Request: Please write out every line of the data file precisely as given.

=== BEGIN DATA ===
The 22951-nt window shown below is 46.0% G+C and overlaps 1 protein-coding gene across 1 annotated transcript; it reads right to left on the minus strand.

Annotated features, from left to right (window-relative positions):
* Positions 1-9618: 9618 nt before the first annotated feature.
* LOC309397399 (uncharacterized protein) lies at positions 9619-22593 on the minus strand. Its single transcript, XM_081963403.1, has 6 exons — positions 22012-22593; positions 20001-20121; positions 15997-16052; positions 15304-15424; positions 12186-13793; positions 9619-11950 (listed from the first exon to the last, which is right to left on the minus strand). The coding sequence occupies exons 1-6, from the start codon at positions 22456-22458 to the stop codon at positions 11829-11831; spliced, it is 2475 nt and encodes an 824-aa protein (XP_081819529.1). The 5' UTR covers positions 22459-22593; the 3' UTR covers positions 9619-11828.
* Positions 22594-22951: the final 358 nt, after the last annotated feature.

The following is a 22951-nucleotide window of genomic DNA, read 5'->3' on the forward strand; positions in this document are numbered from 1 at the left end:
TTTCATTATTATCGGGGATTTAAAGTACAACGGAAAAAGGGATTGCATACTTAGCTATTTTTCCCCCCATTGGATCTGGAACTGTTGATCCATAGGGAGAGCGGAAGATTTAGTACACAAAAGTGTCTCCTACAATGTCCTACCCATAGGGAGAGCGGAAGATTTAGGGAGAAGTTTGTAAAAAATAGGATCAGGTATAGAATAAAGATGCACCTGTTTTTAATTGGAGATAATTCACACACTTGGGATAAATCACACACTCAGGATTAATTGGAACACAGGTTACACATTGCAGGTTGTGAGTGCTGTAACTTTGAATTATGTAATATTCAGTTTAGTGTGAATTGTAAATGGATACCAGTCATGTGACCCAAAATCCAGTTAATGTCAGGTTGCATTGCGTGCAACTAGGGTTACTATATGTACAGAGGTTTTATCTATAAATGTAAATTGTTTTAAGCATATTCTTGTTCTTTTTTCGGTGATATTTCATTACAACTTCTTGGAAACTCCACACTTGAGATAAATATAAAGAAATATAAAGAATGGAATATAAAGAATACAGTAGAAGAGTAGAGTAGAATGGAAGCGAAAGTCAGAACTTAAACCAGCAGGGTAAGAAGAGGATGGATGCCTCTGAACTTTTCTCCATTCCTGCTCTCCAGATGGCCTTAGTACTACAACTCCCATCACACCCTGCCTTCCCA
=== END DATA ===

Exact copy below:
The 22951-nt window shown below is 46.0% G+C and overlaps 1 protein-coding gene across 1 annotated transcript; it reads right to left on the minus strand.

Annotated features, from left to right (window-relative positions):
* Positions 1-9618: 9618 nt before the first annotated feature.
* LOC309397399 (uncharacterized protein) lies at positions 9619-22593 on the minus strand. Its single transcript, XM_081963403.1, has 6 exons — positions 22012-22593; positions 20001-20121; positions 15997-16052; positions 15304-15424; positions 12186-13793; positions 9619-11950 (listed from the first exon to the last, which is right to left on the minus strand). The coding sequence occupies exons 1-6, from the start codon at positions 22456-22458 to the stop codon at positions 11829-11831; spliced, it is 2475 nt and encodes an 824-aa protein (XP_081819529.1). The 5' UTR covers positions 22459-22593; the 3' UTR covers positions 9619-11828.
* Positions 22594-22951: the final 358 nt, after the last annotated feature.

The following is a 22951-nucleotide window of genomic DNA, read 5'->3' on the forward strand; positions in this document are numbered from 1 at the left end:
TTTCATTATTATCGGGGATTTAAAGTACAACGGAAAAAGGGATTGCATACTTAGCTATTTTTCCCCCCATTGGATCTGGAACTGTTGATCCATAGGGAGAGCGGAAGATTTAGTACACAAAAGTGTCTCCTACAATGTCCTACCCATAGGGAGAGCGGAAGATTTAGGGAGAAGTTTGTAAAAAATAGGATCAGGTATAGAATAAAGATGCACCTGTTTTTAATTGGAGATAATTCACACACTTGGGATAAATCACACACTCAGGATTAATTGGAACACAGGTTACACATTGCAGGTTGTGAGTGCTGTAACTTTGAATTATGTAATATTCAGTTTAGTGTGAATTGTAAATGGATACCAGTCATGTGACCCAAAATCCAGTTAATGTCAGGTTGCATTGCGTGCAACTAGGGTTACTATATGTACAGAGGTTTTATCTATAAATGTAAATTGTTTTAAGCATATTCTTGTTCTTTTTTCGGTGATATTTCATTACAACTTCTTGGAAACTCCACACTTGAGATAAATATAAAGAAATATAAAGAATGGAATATAAAGAATACAGTAGAAGAGTAGAGTAGAATGGAAGCGAAAGTCAGAACTTAAACCAGCAGGGTAAGAAGAGGATGGATGCCTCTGAACTTTTCTCCATTCCTGCTCTCCAGATGGCCTTAGTACTACAACTCCCATCACACCCTGCCTTCCCA